Lactation is central to mammalian reproduction, and an understanding of the origins of lactation is necessary to comprehend the early evolution of the Class Mammalia. In modern mammals, lactation is a staggeringly complex phenomenon involving morphological, physiological, biochemical, ecological, and behavioural adaptations. Because such a complex web of adaptations could not have arisen de novo, lactation must have begun as a much simpler process. Hypotheses regarding the original adaptive value of proto‐lacteal secretions invoke thermoregulatory, antibiotic, behavioural or nutritive functions. In this review, we evaluate each of these hypotheses and attempt to reconstruct the origins of lactation in the light of current concepts of the biology of early mammals and their ancestors, the origin of mammary glands, the evolution of extravitelline nutrient provision, and the physiology and biochemistry of milk synthesis and secretion. Drawing upon empirical evidence and theoretical considerations, we present a gradualistic scenario involving the following steps. First, incubation of eggs was aided by development of a vascularized abdominal incubation patch. Secondly, anti‐microbial secretions from cutaneous glands of the incubation patch enhanced survival of eggs or offspring. At this stage, these secretions could have supplemented vitelline nutrients (in much the same way as oviductal secretions do in monotremes), perhaps facultatively. Subsequently, hypertrophy and specialization of cutaneous glands accompanied the controlled production of a copious, nutritious secretion, which eventually evolved into a primary source of energy for development and growth of the offspring. We outline important events in the evolution of milk, and suggest studies likely to provide indirect tests of the evolutionary hypotheses discussed.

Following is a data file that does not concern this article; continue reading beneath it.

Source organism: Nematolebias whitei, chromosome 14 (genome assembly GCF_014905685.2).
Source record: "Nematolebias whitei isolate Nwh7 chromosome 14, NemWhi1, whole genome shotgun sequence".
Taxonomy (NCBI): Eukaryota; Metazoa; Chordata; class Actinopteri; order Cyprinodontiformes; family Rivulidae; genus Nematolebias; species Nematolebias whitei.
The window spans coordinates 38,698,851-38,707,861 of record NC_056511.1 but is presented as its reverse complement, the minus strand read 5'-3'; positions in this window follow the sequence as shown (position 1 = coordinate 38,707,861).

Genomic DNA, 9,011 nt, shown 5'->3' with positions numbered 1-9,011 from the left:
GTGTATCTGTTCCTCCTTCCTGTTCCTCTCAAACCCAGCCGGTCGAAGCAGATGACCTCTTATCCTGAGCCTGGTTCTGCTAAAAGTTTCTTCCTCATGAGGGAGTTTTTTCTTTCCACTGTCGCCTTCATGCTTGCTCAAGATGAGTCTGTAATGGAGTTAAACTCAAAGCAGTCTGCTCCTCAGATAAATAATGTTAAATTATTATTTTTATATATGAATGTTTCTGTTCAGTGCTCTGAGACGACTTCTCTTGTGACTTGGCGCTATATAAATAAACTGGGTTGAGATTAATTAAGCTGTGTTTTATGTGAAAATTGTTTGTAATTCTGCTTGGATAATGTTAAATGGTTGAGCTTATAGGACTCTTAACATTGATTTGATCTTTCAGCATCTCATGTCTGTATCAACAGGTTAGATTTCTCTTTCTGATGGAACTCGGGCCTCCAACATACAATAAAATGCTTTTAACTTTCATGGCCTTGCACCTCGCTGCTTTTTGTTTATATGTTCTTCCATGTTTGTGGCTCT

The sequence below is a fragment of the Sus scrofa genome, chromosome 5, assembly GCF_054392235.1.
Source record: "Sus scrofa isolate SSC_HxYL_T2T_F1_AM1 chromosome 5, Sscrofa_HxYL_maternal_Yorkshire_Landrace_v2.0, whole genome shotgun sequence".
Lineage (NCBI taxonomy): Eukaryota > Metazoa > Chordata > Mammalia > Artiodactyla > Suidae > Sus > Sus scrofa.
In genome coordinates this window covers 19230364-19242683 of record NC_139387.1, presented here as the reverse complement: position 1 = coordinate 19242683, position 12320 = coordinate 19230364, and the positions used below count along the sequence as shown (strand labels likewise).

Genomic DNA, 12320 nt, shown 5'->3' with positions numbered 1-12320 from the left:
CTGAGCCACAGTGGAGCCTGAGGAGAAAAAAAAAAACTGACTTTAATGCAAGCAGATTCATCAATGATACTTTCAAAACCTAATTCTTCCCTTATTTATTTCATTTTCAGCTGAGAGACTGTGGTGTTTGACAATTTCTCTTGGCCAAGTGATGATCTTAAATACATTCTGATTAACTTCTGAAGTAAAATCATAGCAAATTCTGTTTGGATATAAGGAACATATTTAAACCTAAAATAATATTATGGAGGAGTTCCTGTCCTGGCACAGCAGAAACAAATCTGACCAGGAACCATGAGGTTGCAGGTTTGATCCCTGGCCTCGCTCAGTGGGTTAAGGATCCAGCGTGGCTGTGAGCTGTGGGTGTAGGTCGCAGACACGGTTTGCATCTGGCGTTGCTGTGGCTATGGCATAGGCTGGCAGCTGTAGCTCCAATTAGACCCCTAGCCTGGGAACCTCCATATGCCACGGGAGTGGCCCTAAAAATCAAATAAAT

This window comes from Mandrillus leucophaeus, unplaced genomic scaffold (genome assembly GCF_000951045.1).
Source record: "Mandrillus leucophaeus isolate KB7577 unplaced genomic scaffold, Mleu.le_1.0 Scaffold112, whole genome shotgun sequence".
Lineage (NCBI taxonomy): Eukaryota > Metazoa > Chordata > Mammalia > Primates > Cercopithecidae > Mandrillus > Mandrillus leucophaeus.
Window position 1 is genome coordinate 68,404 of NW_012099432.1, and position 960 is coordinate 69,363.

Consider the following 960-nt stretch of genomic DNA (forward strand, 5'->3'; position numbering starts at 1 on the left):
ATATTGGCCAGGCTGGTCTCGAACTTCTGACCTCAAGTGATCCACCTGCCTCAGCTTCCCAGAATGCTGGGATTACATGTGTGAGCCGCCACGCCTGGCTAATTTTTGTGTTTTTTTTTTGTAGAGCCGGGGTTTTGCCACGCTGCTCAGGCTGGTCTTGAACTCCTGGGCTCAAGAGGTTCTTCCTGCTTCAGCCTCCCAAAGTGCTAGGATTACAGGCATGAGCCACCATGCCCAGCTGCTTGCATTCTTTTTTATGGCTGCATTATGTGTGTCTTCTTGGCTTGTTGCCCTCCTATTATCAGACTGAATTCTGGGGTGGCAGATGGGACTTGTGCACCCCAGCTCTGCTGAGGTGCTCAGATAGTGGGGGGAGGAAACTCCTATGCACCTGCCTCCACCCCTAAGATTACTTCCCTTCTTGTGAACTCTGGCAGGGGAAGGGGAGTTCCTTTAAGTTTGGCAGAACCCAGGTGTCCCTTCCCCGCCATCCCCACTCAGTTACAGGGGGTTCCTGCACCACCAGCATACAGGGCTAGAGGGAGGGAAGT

|Original language||English (US)|
|Number of pages||26|
|State||Published - Jan 1 1989|
ASJC Scopus subject areas
- Ecology, Evolution, Behavior and Systematics
- Animal Science and Zoology
- Agricultural and Biological Sciences (miscellaneous)